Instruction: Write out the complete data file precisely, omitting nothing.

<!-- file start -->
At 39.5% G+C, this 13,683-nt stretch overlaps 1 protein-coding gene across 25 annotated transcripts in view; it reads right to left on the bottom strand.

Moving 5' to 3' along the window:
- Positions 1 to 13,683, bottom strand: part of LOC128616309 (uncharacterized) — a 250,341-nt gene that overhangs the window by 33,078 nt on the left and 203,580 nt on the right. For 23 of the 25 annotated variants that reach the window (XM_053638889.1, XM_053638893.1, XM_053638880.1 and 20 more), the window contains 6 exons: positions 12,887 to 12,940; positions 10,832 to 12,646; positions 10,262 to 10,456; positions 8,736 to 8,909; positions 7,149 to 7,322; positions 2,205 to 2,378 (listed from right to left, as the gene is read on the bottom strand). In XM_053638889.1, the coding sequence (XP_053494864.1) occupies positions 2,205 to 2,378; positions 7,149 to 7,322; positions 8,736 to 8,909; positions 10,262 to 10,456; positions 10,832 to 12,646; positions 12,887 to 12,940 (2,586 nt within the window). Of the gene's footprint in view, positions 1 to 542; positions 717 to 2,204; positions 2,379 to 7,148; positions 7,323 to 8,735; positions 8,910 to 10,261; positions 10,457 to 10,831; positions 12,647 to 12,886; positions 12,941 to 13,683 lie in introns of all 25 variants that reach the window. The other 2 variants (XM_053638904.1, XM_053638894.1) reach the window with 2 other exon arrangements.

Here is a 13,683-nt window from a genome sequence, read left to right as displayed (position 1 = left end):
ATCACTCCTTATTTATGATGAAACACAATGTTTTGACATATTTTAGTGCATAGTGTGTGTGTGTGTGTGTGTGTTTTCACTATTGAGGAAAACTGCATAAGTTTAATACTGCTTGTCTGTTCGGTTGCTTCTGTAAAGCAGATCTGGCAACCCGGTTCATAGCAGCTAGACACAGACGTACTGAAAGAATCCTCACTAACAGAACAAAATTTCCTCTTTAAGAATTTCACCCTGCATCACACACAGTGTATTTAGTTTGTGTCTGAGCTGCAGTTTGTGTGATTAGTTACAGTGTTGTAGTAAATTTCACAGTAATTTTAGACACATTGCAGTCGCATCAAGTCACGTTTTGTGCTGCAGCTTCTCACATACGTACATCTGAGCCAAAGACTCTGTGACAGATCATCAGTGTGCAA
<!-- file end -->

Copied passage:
At 39.5% G+C, this 13,683-nt stretch overlaps 1 protein-coding gene across 25 annotated transcripts in view; it reads right to left on the bottom strand.

Moving 5' to 3' along the window:
- Positions 1 to 13,683, bottom strand: part of LOC128616309 (uncharacterized) — a 250,341-nt gene that overhangs the window by 33,078 nt on the left and 203,580 nt on the right. For 23 of the 25 annotated variants that reach the window (XM_053638889.1, XM_053638893.1, XM_053638880.1 and 20 more), the window contains 6 exons: positions 12,887 to 12,940; positions 10,832 to 12,646; positions 10,262 to 10,456; positions 8,736 to 8,909; positions 7,149 to 7,322; positions 2,205 to 2,378 (listed from right to left, as the gene is read on the bottom strand). In XM_053638889.1, the coding sequence (XP_053494864.1) occupies positions 2,205 to 2,378; positions 7,149 to 7,322; positions 8,736 to 8,909; positions 10,262 to 10,456; positions 10,832 to 12,646; positions 12,887 to 12,940 (2,586 nt within the window). Of the gene's footprint in view, positions 1 to 542; positions 717 to 2,204; positions 2,379 to 7,148; positions 7,323 to 8,735; positions 8,910 to 10,261; positions 10,457 to 10,831; positions 12,647 to 12,886; positions 12,941 to 13,683 lie in introns of all 25 variants that reach the window. The other 2 variants (XM_053638904.1, XM_053638894.1) reach the window with 2 other exon arrangements.

Here is a 13,683-nt window from a genome sequence, read left to right as displayed (position 1 = left end):
ATCACTCCTTATTTATGATGAAACACAATGTTTTGACATATTTTAGTGCATAGTGTGTGTGTGTGTGTGTGTGTTTTCACTATTGAGGAAAACTGCATAAGTTTAATACTGCTTGTCTGTTCGGTTGCTTCTGTAAAGCAGATCTGGCAACCCGGTTCATAGCAGCTAGACACAGACGTACTGAAAGAATCCTCACTAACAGAACAAAATTTCCTCTTTAAGAATTTCACCCTGCATCACACACAGTGTATTTAGTTTGTGTCTGAGCTGCAGTTTGTGTGATTAGTTACAGTGTTGTAGTAAATTTCACAGTAATTTTAGACACATTGCAGTCGCATCAAGTCACGTTTTGTGCTGCAGCTTCTCACATACGTACATCTGAGCCAAAGACTCTGTGACAGATCATCAGTGTGCAA